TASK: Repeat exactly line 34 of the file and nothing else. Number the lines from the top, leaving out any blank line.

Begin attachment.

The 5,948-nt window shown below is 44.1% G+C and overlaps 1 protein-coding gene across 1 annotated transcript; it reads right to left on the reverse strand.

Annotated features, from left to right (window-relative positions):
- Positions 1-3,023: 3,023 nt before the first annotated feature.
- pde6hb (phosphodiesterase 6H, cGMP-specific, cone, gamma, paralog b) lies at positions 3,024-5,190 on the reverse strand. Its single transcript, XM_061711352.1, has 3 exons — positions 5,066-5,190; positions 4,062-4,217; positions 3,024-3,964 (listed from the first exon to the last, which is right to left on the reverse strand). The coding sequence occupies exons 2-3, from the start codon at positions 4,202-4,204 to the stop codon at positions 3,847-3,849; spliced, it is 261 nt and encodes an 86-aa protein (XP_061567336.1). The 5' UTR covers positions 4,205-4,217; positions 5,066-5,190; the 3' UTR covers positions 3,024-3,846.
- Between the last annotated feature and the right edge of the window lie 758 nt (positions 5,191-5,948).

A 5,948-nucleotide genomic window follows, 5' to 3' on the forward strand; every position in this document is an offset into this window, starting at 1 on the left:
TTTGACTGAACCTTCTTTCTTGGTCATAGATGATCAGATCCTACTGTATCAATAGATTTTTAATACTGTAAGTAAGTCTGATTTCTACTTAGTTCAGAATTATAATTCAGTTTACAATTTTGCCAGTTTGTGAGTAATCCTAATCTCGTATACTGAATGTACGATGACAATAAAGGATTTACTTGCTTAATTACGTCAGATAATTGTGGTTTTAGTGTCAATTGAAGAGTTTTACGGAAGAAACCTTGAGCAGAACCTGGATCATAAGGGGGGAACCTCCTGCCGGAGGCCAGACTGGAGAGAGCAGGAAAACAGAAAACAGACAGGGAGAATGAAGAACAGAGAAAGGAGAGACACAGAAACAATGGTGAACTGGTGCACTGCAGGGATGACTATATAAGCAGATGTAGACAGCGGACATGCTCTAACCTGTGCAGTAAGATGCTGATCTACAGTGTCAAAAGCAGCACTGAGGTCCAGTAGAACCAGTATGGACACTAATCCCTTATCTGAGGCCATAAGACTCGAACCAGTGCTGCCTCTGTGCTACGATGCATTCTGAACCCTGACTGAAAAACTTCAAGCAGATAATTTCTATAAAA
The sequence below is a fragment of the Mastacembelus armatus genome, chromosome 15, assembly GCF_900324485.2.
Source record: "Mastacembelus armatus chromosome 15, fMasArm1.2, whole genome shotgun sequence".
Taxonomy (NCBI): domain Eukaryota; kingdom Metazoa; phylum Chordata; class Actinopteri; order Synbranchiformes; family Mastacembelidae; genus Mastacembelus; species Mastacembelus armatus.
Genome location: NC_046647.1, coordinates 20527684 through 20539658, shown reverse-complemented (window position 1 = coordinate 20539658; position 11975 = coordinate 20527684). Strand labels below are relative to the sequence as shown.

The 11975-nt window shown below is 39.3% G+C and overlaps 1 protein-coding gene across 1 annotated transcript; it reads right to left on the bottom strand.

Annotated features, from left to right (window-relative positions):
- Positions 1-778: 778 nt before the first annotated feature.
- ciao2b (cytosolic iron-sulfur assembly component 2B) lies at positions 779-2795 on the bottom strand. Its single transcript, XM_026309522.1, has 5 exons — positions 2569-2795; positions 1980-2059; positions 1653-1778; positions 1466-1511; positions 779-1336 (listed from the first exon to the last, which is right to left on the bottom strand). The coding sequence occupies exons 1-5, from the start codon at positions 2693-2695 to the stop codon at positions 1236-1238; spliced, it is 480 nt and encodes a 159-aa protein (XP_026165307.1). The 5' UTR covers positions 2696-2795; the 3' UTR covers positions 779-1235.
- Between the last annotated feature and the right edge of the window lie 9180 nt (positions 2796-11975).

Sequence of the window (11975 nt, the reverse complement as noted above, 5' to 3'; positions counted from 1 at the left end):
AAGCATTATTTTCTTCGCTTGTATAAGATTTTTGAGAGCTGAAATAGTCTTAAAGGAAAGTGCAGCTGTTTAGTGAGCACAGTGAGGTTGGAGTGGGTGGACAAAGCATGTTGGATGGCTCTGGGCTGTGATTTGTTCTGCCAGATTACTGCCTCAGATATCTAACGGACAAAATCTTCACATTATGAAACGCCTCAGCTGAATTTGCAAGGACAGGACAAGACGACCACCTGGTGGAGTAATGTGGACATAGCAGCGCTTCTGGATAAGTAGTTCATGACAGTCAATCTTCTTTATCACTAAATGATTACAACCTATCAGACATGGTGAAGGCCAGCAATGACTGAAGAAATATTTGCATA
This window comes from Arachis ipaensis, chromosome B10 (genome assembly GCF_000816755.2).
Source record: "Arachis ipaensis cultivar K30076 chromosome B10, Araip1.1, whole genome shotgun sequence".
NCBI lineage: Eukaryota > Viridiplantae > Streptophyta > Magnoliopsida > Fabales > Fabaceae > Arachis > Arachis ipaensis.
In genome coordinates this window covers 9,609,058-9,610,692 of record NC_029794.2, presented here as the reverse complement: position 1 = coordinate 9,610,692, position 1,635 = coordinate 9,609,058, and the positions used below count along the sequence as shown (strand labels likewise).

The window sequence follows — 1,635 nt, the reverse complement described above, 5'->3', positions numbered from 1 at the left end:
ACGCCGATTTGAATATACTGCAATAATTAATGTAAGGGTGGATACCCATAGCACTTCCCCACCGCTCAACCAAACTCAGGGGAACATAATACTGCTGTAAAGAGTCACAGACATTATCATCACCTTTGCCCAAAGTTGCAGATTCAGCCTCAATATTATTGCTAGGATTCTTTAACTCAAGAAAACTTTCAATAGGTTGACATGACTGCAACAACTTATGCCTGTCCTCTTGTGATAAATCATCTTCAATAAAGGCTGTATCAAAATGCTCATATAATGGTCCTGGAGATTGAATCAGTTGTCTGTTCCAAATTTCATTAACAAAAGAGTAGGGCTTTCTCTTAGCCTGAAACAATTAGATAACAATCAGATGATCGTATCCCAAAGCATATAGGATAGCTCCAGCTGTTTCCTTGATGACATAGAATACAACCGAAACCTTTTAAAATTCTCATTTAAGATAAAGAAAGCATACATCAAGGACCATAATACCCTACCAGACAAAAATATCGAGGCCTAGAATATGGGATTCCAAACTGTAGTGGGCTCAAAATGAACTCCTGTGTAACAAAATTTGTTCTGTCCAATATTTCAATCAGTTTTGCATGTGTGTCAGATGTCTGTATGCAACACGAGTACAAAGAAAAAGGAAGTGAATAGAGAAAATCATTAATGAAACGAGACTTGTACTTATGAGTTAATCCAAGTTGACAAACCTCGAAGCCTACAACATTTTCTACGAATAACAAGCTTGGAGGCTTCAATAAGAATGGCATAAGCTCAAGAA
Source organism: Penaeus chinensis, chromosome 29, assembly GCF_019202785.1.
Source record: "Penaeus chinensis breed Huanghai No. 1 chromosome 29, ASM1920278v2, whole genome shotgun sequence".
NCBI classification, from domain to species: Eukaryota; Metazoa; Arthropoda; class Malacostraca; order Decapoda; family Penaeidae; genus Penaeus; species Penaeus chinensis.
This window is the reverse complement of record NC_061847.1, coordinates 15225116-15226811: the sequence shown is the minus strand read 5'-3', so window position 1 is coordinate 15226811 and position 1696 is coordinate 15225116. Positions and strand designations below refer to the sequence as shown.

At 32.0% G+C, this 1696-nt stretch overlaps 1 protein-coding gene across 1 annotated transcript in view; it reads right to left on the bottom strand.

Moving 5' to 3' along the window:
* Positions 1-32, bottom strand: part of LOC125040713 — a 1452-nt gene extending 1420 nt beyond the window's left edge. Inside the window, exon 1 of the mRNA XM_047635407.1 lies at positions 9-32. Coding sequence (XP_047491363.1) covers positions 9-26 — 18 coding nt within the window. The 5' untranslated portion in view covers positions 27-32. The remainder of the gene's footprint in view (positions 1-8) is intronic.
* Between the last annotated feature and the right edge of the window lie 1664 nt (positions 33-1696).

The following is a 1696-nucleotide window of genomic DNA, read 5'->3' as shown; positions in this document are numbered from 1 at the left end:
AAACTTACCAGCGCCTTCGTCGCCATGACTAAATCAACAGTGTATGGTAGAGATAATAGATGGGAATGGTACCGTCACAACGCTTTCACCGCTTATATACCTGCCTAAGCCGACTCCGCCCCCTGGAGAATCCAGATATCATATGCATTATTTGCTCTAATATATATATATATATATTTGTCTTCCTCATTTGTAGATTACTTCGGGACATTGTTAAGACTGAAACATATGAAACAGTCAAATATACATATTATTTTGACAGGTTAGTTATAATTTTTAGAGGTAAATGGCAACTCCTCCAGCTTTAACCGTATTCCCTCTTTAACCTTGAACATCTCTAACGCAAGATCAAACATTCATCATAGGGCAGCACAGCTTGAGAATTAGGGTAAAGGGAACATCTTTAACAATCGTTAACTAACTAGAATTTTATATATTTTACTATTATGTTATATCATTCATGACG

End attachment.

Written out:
AAACTTACCAGCGCCTTCGTCGCCATGACTAAATCAACAGTGTATGGTAGAGATAATAGATGGGAATGGTACCGTCACAACGCTTTCACCGCTTATATACCTGCCTAAGCCGACTCCGCCCCCTGGAGAATCCAGATATCATATGCATTATTTGCTCTAATATATATATATATATATTTGTCTTCCTCATTTGTAGATTACTTCGGGACATTGTTAAGACTGAAACATATGAAACAGTCAAATATACATATTATTTTGACAGGTTAGTTATAATTTTTAGAGGTAAATGGCAACTCCTCCAGCTTTAACCGTATTCCCTCTTTAACCTTGAACATCTCTAACGCAAGATCAAACATTCATCATAGGGCAGCACAGCTTGAGAATTAGGGTAAAGGGAACATCTTTAACAATCGTTAACTAACTAGAATTTTATATATTTTACTATTATGTTATATCATTCATGACG